It’s worth leaving the house and taking part in other creative pastimes too away from writing such as painting, sculpting, singing, gardening, and much more. Even just attending an open-mic in your local bar should provide you with some artistic stimulation for the cost of a couple of drinks.
When it comes to having a place to promote ourselves and host our scripts, there’s sites such as Script Revolution (which I run), Simply Scripts, and Stage 32, which are all free to use and proven to work.
The oldest form of networking and script promotion still exists i.e querying. For those totally green to the business of screenwriting, this is the process of contacting an industry member and asking them permission to send your script to be read. Personally, I haven’t queried in over five years because I’ve always found the returns on time investment incredible low. Just know it’s an option should you open up a line of communication with someone who may benefit from your material. Never ever pay to query or pay to be read by anyone claiming to be making movies.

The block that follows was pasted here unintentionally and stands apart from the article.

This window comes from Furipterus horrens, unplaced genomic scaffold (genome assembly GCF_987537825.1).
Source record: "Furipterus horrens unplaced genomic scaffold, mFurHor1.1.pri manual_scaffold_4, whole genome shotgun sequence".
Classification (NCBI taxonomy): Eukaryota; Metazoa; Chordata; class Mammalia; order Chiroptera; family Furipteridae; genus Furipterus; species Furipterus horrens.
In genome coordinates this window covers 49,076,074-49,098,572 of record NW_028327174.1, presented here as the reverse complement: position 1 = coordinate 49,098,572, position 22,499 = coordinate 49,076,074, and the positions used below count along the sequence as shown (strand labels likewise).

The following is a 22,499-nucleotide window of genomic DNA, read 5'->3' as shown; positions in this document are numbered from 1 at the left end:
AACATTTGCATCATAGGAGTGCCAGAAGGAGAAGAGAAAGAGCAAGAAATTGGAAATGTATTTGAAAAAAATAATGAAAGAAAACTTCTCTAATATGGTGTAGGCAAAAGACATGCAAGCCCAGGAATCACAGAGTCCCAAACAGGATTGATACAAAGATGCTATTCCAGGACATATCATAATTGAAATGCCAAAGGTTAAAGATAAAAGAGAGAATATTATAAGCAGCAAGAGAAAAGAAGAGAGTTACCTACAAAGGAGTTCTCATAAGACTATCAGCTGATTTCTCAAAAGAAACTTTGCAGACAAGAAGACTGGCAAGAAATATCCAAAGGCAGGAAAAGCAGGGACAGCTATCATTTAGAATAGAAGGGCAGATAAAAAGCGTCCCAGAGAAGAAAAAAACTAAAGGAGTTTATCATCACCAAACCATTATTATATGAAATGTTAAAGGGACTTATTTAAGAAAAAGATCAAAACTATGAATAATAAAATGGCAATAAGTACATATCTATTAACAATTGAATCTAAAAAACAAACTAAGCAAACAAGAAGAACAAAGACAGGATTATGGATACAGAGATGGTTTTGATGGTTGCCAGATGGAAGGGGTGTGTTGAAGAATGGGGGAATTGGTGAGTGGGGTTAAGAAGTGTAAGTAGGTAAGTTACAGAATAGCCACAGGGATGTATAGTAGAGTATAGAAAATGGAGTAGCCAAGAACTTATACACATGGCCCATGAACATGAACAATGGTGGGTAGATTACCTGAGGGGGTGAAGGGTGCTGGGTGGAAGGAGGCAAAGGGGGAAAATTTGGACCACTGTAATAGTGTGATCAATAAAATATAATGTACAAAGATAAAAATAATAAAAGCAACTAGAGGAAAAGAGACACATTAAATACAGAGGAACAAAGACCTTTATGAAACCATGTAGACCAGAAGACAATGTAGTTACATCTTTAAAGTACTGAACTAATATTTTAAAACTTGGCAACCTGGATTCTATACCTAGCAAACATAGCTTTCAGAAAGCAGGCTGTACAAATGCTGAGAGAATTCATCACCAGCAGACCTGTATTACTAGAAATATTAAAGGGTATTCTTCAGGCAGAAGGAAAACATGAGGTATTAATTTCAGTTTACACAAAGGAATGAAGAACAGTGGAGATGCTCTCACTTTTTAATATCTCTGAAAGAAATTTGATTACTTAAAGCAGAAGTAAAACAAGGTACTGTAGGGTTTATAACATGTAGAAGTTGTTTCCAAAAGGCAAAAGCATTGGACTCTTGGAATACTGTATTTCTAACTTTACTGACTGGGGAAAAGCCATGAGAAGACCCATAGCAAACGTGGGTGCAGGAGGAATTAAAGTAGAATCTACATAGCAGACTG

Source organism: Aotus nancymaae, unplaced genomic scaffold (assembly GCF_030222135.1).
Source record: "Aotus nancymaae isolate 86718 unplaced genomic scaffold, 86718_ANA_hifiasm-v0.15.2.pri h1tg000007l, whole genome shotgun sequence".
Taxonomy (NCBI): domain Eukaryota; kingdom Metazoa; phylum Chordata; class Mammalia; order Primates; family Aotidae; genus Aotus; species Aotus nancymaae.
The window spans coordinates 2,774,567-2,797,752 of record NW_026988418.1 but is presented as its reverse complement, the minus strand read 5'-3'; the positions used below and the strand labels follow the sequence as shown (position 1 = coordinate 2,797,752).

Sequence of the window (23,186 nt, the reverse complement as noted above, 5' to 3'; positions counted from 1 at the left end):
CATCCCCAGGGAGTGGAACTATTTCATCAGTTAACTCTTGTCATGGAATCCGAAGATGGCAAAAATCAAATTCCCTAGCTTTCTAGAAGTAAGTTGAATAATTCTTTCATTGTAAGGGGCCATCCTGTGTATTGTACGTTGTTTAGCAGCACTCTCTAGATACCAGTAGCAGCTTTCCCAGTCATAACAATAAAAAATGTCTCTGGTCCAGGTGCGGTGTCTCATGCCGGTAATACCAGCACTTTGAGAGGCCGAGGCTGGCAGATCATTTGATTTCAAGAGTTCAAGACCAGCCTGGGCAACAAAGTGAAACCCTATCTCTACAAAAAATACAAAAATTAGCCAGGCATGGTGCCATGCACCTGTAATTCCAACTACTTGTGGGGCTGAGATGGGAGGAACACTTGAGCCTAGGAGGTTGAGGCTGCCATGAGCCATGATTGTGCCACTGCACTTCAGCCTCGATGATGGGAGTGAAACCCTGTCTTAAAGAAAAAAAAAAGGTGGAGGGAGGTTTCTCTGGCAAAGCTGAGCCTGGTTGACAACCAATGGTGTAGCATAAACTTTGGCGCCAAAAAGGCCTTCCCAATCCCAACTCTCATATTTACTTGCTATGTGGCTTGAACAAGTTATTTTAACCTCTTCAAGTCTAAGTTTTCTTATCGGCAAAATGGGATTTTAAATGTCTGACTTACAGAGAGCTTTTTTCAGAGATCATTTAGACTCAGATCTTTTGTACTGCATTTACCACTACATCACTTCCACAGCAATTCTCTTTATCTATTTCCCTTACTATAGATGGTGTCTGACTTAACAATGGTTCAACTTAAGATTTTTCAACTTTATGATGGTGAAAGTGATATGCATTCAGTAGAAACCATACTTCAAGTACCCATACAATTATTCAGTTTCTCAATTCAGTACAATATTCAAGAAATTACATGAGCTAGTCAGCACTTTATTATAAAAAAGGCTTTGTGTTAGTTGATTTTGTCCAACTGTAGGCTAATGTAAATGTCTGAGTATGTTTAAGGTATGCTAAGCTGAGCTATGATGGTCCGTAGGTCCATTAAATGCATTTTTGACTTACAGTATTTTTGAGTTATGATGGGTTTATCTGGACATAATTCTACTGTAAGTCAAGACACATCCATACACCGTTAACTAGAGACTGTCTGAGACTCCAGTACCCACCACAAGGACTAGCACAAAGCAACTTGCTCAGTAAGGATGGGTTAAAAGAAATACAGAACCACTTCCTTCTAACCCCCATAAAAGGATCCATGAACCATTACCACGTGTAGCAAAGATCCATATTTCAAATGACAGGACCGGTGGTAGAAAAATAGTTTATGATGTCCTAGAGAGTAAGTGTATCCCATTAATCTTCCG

Networking is always shown to be, by far, the most common way screenwriters break-in and LinkedIn dominates here. Don’t be afraid to reach out and form new connections, engage with other members, and post your own content. In fact, for me, posting articles led to director reading my work and giving me my first assignment. Plus, having a social media presence is of some value to you, especially in the eyes of potential representation, so well worth starting to build as early as possible.